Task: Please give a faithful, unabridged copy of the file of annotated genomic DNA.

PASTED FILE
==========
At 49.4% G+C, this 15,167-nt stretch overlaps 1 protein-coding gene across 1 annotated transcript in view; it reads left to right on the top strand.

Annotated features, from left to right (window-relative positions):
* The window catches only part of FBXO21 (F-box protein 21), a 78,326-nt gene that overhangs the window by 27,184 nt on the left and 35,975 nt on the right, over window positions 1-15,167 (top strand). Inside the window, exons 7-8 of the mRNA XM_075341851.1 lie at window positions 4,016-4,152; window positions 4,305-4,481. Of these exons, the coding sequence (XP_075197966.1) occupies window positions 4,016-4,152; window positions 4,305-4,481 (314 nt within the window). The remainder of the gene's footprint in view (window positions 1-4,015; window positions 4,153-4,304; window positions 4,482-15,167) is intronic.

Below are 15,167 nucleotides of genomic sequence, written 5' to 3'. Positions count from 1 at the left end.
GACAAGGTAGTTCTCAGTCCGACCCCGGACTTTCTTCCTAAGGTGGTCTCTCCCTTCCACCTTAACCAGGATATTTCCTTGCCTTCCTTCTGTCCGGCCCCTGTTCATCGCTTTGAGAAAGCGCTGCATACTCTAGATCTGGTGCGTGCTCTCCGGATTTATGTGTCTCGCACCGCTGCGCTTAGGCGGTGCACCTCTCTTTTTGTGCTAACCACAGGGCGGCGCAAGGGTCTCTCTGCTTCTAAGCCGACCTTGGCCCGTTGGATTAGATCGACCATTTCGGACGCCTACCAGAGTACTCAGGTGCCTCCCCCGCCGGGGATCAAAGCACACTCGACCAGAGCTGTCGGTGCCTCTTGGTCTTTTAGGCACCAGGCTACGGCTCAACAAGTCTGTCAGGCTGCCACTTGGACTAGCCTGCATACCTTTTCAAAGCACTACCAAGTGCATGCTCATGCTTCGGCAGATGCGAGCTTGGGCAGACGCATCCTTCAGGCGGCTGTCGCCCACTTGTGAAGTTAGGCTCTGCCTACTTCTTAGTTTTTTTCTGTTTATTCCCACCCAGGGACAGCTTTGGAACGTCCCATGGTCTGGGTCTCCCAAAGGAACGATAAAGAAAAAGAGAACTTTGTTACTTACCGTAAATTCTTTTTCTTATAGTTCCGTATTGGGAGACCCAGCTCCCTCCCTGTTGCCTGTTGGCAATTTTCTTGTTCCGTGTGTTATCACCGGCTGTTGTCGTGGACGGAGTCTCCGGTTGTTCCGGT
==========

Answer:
At 49.4% G+C, this 15,167-nt stretch overlaps 1 protein-coding gene across 1 annotated transcript in view; it reads left to right on the top strand.

Annotated features, from left to right (window-relative positions):
* The window catches only part of FBXO21 (F-box protein 21), a 78,326-nt gene that overhangs the window by 27,184 nt on the left and 35,975 nt on the right, over window positions 1-15,167 (top strand). Inside the window, exons 7-8 of the mRNA XM_075341851.1 lie at window positions 4,016-4,152; window positions 4,305-4,481. Of these exons, the coding sequence (XP_075197966.1) occupies window positions 4,016-4,152; window positions 4,305-4,481 (314 nt within the window). The remainder of the gene's footprint in view (window positions 1-4,015; window positions 4,153-4,304; window positions 4,482-15,167) is intronic.

Below are 15,167 nucleotides of genomic sequence, written 5' to 3'. Positions count from 1 at the left end.
GACAAGGTAGTTCTCAGTCCGACCCCGGACTTTCTTCCTAAGGTGGTCTCTCCCTTCCACCTTAACCAGGATATTTCCTTGCCTTCCTTCTGTCCGGCCCCTGTTCATCGCTTTGAGAAAGCGCTGCATACTCTAGATCTGGTGCGTGCTCTCCGGATTTATGTGTCTCGCACCGCTGCGCTTAGGCGGTGCACCTCTCTTTTTGTGCTAACCACAGGGCGGCGCAAGGGTCTCTCTGCTTCTAAGCCGACCTTGGCCCGTTGGATTAGATCGACCATTTCGGACGCCTACCAGAGTACTCAGGTGCCTCCCCCGCCGGGGATCAAAGCACACTCGACCAGAGCTGTCGGTGCCTCTTGGTCTTTTAGGCACCAGGCTACGGCTCAACAAGTCTGTCAGGCTGCCACTTGGACTAGCCTGCATACCTTTTCAAAGCACTACCAAGTGCATGCTCATGCTTCGGCAGATGCGAGCTTGGGCAGACGCATCCTTCAGGCGGCTGTCGCCCACTTGTGAAGTTAGGCTCTGCCTACTTCTTAGTTTTTTTCTGTTTATTCCCACCCAGGGACAGCTTTGGAACGTCCCATGGTCTGGGTCTCCCAAAGGAACGATAAAGAAAAAGAGAACTTTGTTACTTACCGTAAATTCTTTTTCTTATAGTTCCGTATTGGGAGACCCAGCTCCCTCCCTGTTGCCTGTTGGCAATTTTCTTGTTCCGTGTGTTATCACCGGCTGTTGTCGTGGACGGAGTCTCCGGTTGTTCCGGT